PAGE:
Is your phone the enemy in finding calm and happiness? A calmer, happier, more empowered you
Do you find yourself checking your phone several times a day? According to studies, we check our smartphones 85 times a day on average, which works out to about 5 hours a day. That’s a long time being disconnected from our inner calm. Any interruption to our working day, for example, equates to 20 minutes of lost productivity, as we try to get our concentration back. This means that we are all probably less focused and less productive during our working day than what we are supposed to be, and we may feel under varying degrees of pressure.
What do you look for when you check your phone? Distraction? Entertainment? Information? Or do you feel the pressure from social media and think you are missing out or need to achieve more?
Social media and all this information are part of our lives now whether we like it or not. Social media and internet connection can be a force for good, or a source of annoyance. We can use social media and information in a purposeful and constructive way, allocating a bit of time a day to learn something new and share something positive, giving it the right space in our lives, and always with a healthy dose of detachment.
Social Pressure vs Inner Calm
Sometimes you may feel you are under pressure, that you have to “keep up with the Joneses”, as you see pictures and videos of friends (or even celebrities) having a great time. Each ping from your phone may bring a mix of excitement and anxiety at the same time. While you may not need to do a full digital detox and abandon technology altogether for a week or a few days, you can change the relationship you have with technology. We all have the power to decide how and when to use our phones and not the other way round. When we stare less at our phone screens we have the opportunity to reflect more on what’s going on or simply connect with people and the world around us. When you feel bored, stressed or lonely you are more likely to want to see if there’s anything interesting happening on social media. However, if you feel calm and relaxed, you may not require external stimulation, because you feel you have everything you need and don’t long for anything. Feeling centred and balanced takes only a few minutes a day, and with practice it becomes easier.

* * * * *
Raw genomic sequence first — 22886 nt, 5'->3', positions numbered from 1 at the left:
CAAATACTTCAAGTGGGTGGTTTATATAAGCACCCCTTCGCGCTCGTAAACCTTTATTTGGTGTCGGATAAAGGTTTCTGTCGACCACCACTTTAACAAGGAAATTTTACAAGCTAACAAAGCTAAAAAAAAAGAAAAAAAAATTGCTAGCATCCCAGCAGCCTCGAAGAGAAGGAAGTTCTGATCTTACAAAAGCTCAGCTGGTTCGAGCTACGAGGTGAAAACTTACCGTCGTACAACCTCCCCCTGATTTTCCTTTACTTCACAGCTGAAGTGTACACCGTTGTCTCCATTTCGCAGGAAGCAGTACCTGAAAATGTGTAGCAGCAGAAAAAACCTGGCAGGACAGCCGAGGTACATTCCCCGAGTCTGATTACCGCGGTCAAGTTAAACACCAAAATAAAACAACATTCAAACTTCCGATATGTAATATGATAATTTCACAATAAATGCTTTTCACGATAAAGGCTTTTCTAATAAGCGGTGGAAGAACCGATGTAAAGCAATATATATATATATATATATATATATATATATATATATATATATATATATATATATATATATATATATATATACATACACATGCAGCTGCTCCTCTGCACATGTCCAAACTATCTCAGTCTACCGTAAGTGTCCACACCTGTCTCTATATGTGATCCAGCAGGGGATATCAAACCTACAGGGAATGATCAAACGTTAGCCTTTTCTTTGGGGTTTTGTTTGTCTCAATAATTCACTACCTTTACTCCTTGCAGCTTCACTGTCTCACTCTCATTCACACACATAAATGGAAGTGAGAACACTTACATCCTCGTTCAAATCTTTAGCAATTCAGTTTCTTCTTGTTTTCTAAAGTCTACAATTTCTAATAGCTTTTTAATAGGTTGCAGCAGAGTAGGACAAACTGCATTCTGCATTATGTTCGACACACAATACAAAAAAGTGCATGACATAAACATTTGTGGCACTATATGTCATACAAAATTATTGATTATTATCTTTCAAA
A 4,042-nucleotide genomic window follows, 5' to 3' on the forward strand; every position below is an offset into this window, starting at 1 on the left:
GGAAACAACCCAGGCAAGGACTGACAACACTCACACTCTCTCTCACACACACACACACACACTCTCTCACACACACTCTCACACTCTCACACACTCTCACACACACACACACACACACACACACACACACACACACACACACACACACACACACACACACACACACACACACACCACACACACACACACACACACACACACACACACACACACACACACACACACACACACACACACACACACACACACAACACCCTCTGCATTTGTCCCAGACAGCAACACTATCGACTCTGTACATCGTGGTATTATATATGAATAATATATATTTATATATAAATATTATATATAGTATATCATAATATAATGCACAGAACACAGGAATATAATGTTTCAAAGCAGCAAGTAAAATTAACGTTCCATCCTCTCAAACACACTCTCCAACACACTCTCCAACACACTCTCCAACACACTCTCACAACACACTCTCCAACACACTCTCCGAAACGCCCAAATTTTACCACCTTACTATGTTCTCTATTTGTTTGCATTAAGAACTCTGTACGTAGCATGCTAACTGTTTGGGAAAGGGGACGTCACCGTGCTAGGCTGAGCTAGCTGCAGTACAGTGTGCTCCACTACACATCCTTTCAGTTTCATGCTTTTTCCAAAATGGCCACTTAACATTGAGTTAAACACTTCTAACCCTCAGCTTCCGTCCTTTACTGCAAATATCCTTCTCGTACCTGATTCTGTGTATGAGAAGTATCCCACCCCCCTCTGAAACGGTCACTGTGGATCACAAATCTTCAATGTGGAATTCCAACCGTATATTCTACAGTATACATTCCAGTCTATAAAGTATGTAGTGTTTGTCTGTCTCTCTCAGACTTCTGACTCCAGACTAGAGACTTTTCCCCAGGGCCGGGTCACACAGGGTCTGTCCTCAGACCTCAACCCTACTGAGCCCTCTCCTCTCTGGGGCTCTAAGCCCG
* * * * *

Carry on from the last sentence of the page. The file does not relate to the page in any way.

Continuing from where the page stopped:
You don’t need to look outside yourself to find happiness – as William Arthur Ward said, “happiness is an inside job”. How can we all find happiness? The first step, and the most useful one, is to take care of our inner world: in other words, we need to slow down and become more mindful.
Traditional news outlets may depict a world that is bad and terrifying, while social media portrays a perfect world with beautiful and successful people who are blessed with health, money and happiness. This game of contrasts can be quite confusing, and it can be a source of stress.
We don’t need to believe everything we see, either positive or negative. We can choose how we want to feel, instead.
Let’s assume that our mind is like a ship in a stormy sea: the ship goes up and down the waves and it’s difficult to follow the route. Mindfulness is learning to navigate the storm and keeping steady, even when the waves crash against the ship, sailing to safety. We can learn to keep ourselves centred and find our balance no matter what the outside pressures are.
Cultivating awareness through relaxation, visualisation or body awareness techniques can help you to feel less influenced by external factors and to journey through your own difficulties more positively.